Science-Based Fatigue Rules for Cargo
ALPA views the establishment of improved flight and duty rules as among the most important flight safety undertakings in modern times. In December 2011, the U.S. government published a final rule on flight-/duty-time regulations for passenger-carrying airlines (FAR 117), which implemented much-needed and long-awaited safety improvements. The new rule, successfully implemented in 2014, is a significant improvement over the antiquated rules established five decades ago. Unfortunately, cargo operations were not included in the updated pilot fatigue rule.
Cargo pilots fly the same types of aircraft, on the same routes, through the same airspace, and into the same airports, as pilots who fly passengers. Further, many cargo pilots begin their work in the late-night hours. Under existing rules, they could still be sharing the same airspace with the passenger carriers at 1 p.m. the next day. Fatigue science clearly shows that time awake greatly affects performance. Under a science-based fatigue-mitigation regime, duty lengths can be tailored to the time of day a pilot starts work. Unfortunately, current rules for cargo pilots allow for 16 hours of duty, regardless of the time a pilot reports for work. Cargo pilots, who nearly always fly through the human performance circadian low period of 2–6 a.m., greatly need science-based fatigue rules.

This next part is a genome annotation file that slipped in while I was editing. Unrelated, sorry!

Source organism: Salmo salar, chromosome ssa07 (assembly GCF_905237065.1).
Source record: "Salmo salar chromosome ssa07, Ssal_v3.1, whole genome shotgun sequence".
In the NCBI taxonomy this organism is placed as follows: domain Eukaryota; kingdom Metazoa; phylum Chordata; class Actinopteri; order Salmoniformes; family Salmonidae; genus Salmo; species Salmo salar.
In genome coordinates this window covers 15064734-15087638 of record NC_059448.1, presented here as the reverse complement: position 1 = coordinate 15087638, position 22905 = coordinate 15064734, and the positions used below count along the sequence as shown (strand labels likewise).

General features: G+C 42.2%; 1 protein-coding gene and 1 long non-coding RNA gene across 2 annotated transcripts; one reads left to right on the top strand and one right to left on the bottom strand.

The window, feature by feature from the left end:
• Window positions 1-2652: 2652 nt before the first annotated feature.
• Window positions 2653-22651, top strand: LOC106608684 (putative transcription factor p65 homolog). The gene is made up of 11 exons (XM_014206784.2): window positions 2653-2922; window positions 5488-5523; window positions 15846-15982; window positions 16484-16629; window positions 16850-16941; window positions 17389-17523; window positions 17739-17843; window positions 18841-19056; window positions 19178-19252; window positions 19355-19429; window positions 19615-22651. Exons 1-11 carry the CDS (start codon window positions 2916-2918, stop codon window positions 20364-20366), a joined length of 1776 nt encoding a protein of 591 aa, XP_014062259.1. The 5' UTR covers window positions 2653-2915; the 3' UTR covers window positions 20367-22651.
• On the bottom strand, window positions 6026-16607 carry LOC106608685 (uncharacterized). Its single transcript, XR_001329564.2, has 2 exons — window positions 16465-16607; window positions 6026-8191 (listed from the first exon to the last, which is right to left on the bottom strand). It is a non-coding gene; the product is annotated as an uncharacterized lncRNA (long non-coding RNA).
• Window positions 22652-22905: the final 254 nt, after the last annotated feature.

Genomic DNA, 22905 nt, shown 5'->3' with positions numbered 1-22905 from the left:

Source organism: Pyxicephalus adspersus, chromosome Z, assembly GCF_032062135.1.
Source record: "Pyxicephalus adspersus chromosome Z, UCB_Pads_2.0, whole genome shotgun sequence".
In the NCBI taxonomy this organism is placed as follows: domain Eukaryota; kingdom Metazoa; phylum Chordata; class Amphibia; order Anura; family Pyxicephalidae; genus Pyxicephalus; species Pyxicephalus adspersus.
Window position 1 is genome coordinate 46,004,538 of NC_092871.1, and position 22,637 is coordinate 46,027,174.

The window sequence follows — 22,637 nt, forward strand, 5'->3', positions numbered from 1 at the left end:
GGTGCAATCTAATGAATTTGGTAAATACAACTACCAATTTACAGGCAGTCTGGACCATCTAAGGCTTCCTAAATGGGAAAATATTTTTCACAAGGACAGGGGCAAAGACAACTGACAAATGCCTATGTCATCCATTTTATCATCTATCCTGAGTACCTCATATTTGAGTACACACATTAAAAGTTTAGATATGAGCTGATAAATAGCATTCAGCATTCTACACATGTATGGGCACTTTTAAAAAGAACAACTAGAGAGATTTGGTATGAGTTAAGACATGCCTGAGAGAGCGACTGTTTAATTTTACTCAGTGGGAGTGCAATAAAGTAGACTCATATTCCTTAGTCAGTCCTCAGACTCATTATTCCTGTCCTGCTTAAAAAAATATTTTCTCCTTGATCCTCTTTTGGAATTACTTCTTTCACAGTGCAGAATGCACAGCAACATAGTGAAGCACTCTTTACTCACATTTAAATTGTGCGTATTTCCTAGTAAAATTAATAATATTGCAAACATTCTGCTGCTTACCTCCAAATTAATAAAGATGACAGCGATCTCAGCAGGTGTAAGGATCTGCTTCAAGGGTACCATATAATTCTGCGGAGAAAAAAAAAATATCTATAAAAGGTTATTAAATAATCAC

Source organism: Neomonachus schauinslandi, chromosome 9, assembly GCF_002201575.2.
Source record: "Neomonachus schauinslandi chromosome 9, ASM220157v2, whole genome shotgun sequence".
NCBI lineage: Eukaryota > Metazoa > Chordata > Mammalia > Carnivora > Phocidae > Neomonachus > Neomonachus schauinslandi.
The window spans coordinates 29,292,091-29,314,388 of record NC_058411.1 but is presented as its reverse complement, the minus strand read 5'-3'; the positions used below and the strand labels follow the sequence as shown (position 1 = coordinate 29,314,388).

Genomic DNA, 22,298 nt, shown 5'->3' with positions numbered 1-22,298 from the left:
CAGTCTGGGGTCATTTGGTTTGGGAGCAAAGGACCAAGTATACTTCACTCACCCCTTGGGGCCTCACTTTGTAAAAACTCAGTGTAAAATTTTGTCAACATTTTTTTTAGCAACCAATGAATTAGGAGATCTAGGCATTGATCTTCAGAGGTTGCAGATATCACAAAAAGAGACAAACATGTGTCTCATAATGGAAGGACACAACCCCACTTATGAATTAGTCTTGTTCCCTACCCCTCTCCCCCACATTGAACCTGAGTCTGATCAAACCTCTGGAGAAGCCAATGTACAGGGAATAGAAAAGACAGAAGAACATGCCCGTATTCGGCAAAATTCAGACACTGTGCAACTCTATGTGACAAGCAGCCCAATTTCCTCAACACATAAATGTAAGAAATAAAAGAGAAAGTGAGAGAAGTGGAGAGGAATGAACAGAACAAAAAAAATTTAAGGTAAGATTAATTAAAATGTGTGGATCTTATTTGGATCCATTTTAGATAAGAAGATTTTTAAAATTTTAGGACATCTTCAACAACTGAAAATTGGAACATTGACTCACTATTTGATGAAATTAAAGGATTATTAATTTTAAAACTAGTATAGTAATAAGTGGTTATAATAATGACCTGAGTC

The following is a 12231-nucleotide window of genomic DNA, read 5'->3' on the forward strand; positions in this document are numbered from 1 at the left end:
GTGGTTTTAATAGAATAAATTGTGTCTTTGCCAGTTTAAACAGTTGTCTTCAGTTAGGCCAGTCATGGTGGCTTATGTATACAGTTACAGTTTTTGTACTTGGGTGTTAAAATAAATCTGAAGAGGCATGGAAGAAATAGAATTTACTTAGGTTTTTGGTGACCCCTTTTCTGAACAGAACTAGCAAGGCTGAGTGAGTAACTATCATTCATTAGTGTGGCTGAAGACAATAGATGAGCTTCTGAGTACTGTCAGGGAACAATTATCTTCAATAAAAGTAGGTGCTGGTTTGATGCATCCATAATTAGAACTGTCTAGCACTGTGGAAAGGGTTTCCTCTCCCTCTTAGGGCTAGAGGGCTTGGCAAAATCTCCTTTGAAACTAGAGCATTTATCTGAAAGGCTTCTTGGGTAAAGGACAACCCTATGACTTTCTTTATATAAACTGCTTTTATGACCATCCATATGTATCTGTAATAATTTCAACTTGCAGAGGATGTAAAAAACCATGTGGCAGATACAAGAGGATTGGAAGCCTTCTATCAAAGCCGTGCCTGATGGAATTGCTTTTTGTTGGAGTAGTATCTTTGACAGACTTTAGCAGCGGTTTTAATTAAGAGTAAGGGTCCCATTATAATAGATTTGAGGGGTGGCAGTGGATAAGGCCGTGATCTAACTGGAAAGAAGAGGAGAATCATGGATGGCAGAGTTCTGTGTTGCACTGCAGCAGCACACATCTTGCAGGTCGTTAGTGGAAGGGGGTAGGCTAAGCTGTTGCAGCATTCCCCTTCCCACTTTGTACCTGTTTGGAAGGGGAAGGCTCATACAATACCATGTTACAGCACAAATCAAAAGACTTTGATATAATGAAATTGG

For decades, ALPA has demanded “One Level of Safety” for the simple reason that fatigue affects all pilots. Safety regulations should follow suit.
Congress should mandate science-based flight and duty regulations for all-cargo operations.